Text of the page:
On February 15, President Obama signed the Temporary Debt Limit Extension Act. According to the U.S. Department of the Treasury, the act allows the government to borrow money to fund its current legal obligations, especially funding military and government employee salaries until March of 2015. Concurrently, President Obama also signed another measure as part of the South Utah Valley Electric Conveyance Act to reduce cuts to veteran pensions.After the act expires, Congress must determine how much additional money the government can borrow from the Treasury to fund healthcare, education and other socio-economic programs to stay within the limits of its debt ceiling of more than 17 trillion dollars. Until the act expires, the government does not need to deliberate over a potential default, which is a failure to repay its loans to debtors. Before it was passed, the government had to worry about spending cuts to make up for the increasing costs of social welfare programs and stay within the debt ceiling. However, with its passage, the national debt will not be limited to a specified amount, and the government will not have to worry about spending cuts to certain social welfare programs.Congress members did not want to repeat last October’s government shutdown, so Republicans were less willing to force concessions from the Democrats during the bill’s passage. Before the Senate approved the debt ceiling bill, the Republican majority in the House of Representatives passed the act after their party did not agree on a joint plan. Without sufficient support for their plan, Republicans were left with limited options to either pass the bill without receiving concessions from the Democrats or face another deadlock.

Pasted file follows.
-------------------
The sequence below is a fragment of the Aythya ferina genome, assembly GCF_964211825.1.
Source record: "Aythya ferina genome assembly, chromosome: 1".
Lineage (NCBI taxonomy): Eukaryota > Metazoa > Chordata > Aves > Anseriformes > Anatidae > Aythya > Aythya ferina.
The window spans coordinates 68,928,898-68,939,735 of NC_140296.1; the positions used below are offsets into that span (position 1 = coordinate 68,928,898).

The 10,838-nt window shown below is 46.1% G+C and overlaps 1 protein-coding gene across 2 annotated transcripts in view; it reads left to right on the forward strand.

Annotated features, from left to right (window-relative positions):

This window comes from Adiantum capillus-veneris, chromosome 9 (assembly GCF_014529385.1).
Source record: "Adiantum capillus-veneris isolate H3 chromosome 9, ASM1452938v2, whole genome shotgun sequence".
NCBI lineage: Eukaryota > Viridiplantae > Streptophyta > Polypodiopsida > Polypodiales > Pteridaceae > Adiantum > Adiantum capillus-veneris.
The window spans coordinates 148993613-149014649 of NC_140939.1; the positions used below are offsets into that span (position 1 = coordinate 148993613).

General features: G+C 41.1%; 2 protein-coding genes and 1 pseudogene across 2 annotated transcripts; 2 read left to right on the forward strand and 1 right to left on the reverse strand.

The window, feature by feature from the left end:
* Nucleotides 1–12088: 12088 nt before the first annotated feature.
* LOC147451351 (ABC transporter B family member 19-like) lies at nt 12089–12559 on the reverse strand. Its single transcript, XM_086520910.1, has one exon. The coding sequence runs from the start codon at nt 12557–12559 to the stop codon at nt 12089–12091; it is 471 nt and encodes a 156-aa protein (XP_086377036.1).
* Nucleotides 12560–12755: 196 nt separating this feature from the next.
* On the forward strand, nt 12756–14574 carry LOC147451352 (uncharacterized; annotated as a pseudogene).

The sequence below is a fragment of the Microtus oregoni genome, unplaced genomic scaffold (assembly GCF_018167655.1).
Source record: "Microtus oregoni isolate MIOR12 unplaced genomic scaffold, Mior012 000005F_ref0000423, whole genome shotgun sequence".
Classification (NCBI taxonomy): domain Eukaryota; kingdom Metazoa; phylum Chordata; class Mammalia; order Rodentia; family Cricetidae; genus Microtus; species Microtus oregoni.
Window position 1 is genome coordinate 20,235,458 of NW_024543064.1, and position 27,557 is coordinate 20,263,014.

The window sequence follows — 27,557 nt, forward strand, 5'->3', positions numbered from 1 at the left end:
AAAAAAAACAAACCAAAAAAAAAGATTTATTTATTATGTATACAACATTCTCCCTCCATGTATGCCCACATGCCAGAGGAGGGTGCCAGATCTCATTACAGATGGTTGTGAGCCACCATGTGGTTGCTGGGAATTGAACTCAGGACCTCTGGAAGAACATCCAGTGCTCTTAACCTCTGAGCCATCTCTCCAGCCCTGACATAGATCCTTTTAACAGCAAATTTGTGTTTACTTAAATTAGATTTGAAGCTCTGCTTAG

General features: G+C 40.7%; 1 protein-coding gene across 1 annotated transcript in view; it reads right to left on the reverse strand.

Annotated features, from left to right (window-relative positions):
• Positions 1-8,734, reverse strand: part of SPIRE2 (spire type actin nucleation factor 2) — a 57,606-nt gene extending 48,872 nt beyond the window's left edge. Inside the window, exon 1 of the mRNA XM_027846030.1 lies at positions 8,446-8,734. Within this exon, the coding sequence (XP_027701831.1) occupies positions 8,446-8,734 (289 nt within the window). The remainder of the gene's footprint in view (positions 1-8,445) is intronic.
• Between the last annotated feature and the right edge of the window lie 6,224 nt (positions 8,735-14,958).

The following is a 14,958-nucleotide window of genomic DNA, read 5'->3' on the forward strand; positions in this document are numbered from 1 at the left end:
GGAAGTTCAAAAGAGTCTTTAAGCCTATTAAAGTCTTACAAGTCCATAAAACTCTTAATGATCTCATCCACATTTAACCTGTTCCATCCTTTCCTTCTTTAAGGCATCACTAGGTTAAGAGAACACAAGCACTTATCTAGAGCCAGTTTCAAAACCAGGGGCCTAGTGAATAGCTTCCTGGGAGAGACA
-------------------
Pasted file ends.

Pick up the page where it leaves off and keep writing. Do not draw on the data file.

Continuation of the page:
According to Congress.gov, the military pension bill of the Conveyance Act, which was passed alongside the debt ceiling bill, amends last December’s Bipartisan Budget Act of 2013, which increased cuts to veteran pensions to reduce the government’s debt. The measure restores $7 billion in cost-of-living expenses for veterans under age 62 who have retired after twenty years of service. These funds primarily help veterans cope with inflation. However, because the pension cuts were active for only two months, the military pension bill is not expected to be a financial boon to many veterans, especially student veterans. During a phone interview, a representative at Irvine Valley College Veterans Services Center responded that it was not aware of the military pension bill’s provisions because the bill had little impact towards most of the veterans, who had not served for at least twenty years.
Written by ANDREW HONG